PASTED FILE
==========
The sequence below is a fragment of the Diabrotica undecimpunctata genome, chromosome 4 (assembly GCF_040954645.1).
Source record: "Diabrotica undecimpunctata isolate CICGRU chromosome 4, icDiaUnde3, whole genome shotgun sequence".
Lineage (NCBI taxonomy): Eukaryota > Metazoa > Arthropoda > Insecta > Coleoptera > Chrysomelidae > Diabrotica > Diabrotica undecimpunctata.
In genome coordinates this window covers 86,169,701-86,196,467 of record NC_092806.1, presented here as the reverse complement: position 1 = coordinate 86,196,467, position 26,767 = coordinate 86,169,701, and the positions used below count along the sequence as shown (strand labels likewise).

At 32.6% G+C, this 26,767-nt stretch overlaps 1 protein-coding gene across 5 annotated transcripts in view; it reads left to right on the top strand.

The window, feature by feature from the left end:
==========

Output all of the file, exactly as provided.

The sequence below is a fragment of the Diabrotica undecimpunctata genome, chromosome 4 (assembly GCF_040954645.1).
Source record: "Diabrotica undecimpunctata isolate CICGRU chromosome 4, icDiaUnde3, whole genome shotgun sequence".
Lineage (NCBI taxonomy): Eukaryota > Metazoa > Arthropoda > Insecta > Coleoptera > Chrysomelidae > Diabrotica > Diabrotica undecimpunctata.
In genome coordinates this window covers 86,169,701-86,196,467 of record NC_092806.1, presented here as the reverse complement: position 1 = coordinate 86,196,467, position 26,767 = coordinate 86,169,701, and the positions used below count along the sequence as shown (strand labels likewise).

At 32.6% G+C, this 26,767-nt stretch overlaps 1 protein-coding gene across 5 annotated transcripts in view; it reads left to right on the top strand.

The window, feature by feature from the left end: